Yellow and black bumblebees have been the most common species seen by people logging bee sightings for The Great British Bee Count this summer, using a smartphone app developed by Friends of the Earth, Buglife and B&Q, interim results released today reveal.
More than 23,000 people around the UK have spotted 800,000 bees since the June launch of the citizen science project, which aims to help scientists build a nationwide picture of bee health, as part of the organisations’ work to reverse the severe decline in numbers of bees over the past decades.
More than 20 UK bee species are already extinct and about a quarter of the remaining 267 species are at risk.
With just ten days until The Great British Bee Count ends on 31 August, organisers are today urging people to download the free app at www.greatbritishbeecount.co.uk to learn more about these iconic species and how to help them.
The survey so far shows some interesting trends. Friends of the Earth hopes to make The Great British Bee Count an annual event so that over time comparable data can help to answer key questions about bee health.
Here are some interesting facts and figures from the survey so far:
- Yellow and black bumblebees have been the most spotted type of bee in all regions: 239,861 sightings. This category includes the buff-tailed bumblebee, the garden bumblebee and the white-tailed bumblebee – some of our most common bee species.
- Honey bees are the second most spotted in all regions: 131,853 sightings. Almost a third of people who took part reported seeing honey bees – and 86% of these sightings were in gardens. This could be due to a rise in urban beekeeping that means foraging honeybees are seeking nectar and pollen in gardens.
- The tree bumblebee has been creating a buzz, with 68,963 sightings and many people sending photos of these ginger tufted bees nesting in bird boxes. Originally from mainland Europe, this species was first seen in southern England in 2001. We’d like to know how far north this bee has travelled, so please log a sighting when you see one.
- By far the most bees were spotted in gardens (447,291) followed by the countryside (35,458), other (32,061), parks (22,613), roadside (18,129), school grounds (12,183) and allotments (9804). The accessibility of gardens makes them ideal for bee spotting, but it’s encouraging to see how people have recorded bee sightings when out and about.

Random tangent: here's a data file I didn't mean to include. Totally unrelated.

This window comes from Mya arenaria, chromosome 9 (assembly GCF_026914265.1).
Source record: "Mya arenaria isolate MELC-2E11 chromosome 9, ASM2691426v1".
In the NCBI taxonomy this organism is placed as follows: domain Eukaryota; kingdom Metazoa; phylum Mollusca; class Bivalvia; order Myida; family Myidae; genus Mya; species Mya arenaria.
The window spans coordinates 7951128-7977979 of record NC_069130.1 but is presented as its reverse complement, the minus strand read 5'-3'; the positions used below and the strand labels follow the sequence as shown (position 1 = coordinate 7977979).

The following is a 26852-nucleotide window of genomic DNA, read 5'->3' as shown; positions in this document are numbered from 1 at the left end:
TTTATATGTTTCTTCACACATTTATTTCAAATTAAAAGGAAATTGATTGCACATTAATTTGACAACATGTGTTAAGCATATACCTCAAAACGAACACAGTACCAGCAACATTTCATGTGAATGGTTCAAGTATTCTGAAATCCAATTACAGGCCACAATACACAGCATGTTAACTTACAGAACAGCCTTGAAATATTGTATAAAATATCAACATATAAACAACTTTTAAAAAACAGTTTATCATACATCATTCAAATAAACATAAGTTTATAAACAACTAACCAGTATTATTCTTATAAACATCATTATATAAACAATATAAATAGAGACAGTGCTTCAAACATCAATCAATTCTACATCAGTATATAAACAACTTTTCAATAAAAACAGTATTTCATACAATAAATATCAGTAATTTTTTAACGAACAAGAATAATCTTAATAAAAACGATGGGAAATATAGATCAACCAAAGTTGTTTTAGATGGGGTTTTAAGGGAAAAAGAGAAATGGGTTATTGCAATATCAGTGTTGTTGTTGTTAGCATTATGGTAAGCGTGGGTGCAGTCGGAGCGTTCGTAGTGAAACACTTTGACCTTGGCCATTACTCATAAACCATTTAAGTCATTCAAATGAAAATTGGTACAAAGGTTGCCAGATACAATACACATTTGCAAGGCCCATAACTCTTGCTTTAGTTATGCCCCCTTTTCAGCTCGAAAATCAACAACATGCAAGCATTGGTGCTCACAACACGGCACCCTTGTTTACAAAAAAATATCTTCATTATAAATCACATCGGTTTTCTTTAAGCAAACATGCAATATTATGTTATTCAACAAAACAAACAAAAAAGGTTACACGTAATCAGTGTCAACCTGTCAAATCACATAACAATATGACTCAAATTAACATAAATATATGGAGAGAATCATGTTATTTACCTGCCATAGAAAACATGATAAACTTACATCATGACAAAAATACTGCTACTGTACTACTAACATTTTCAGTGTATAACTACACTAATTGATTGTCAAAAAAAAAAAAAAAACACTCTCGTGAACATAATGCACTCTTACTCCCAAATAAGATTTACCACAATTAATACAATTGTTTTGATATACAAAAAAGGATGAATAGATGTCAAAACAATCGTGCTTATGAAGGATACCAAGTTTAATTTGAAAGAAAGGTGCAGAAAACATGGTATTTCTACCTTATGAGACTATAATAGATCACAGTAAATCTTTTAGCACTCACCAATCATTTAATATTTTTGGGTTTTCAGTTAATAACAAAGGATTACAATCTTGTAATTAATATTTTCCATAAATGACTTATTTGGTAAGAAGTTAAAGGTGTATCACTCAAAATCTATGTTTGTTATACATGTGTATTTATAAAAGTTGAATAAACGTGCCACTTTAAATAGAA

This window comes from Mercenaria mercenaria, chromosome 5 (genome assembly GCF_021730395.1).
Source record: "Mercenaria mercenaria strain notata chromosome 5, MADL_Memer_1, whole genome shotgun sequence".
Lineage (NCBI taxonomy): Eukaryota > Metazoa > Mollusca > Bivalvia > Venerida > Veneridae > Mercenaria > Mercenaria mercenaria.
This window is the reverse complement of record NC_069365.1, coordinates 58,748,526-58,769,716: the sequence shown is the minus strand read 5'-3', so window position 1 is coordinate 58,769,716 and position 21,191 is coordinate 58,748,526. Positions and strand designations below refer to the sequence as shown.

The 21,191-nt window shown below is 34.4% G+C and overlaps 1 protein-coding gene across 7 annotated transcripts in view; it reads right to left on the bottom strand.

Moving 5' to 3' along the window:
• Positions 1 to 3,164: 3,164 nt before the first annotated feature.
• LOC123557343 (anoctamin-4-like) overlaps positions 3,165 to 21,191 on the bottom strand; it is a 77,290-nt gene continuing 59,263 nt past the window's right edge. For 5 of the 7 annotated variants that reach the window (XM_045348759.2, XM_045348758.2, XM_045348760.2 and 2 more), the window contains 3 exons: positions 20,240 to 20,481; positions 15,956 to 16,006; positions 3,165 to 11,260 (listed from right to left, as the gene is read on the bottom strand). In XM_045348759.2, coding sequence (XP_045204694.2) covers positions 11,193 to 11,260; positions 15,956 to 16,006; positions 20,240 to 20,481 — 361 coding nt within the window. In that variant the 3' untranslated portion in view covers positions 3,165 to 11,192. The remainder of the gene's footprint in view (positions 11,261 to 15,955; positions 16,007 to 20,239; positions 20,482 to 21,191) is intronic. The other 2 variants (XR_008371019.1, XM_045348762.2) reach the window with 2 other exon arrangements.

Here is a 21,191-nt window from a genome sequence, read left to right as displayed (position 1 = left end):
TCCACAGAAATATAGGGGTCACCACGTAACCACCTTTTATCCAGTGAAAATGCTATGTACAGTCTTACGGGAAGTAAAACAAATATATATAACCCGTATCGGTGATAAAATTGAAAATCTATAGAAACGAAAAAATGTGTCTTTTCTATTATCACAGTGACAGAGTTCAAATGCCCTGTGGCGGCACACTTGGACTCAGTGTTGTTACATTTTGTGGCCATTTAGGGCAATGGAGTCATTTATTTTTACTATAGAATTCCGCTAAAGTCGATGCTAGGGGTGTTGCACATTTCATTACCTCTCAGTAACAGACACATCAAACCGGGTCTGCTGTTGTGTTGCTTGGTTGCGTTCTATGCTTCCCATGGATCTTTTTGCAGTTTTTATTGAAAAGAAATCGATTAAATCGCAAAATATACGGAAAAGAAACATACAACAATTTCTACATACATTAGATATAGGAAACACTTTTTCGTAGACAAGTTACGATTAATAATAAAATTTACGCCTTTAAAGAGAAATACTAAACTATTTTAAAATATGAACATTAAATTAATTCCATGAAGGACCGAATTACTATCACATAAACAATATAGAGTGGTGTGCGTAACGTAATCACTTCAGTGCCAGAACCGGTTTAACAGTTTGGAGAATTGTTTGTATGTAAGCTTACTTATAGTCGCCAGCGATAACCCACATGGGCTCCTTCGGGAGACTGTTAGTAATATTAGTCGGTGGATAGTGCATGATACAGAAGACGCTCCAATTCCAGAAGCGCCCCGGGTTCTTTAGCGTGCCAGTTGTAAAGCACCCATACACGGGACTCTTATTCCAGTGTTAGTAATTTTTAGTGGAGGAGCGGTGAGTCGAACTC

- People in the North West and Scotland seem to be the keenest bee spotters, with 74,120 and 68,646 sightings. With 10 days left until the Great British Bee Count ends, people in other regions – South (65,860), Yorkshire (39,619), East (57,030), West Midlands (52,217), London (44,059), South West (30,144), North East and Cumbria (29,549), East Midlands (25,509), Wales (24,178), West (20,057), South East (19,773), East Yorkshire and Lincolnshire (18,539), Northern Ireland (7,420), Channel Islands (819) – still have time to get on the leader board.
An illustrated A3 bee identification poster to help people tell the difference between species is available by texting BEE to 78555 to donate £2 to Friends of the Earth’s Bee Cause Campaign.
Experts believe the mild winter has created good weather conditions for bees to thrive this summer, compared to the two preceding cold winters that caused honeybees to suffer. However, the extreme floods in many areas earlier this year will have affected ground-nesting bumblebees along with other wildlife.
Friends of the Earth’s Senior Nature Campaigner Paul De Zylva said:
“It’s wonderful to see so many people becoming bee-spotters this summer and learning more about these fascinating species using the Great British Bee Count app.
“If you’re on holiday, looking for something to do with the kids, or out and about this weekend, download the free app and see what bees you can spot – there are only 10 days left of this year’s survey!
“It’s encouraging that more and more people seem to be making their gardens bee-friendly by growing the right kind of plants, but because bees need habitat everywhere in order to move around, we need to ensure that rural areas and towns are also habitat-rich.
“People around the country are doing their bit for bees – we hope the Government will do its bit too by improving its upcoming National Pollinator Strategy so that it fully tackles all the threats bees face, especially from pesticide use and a lack of habitat on farms and new developments.”
Director of Corporate Social Responsibility at B&Q, Matthew Sexton, said:
“We’ve been concerned for many years about declining bee health, which is why we work closely with Friends of the Earth.
“We know how vital bees are to keeping our gardens and countryside healthy and there’s lots gardeners can do, with our help, to support hungry bees, such as growing bee-friendly plants and starting a bee café.”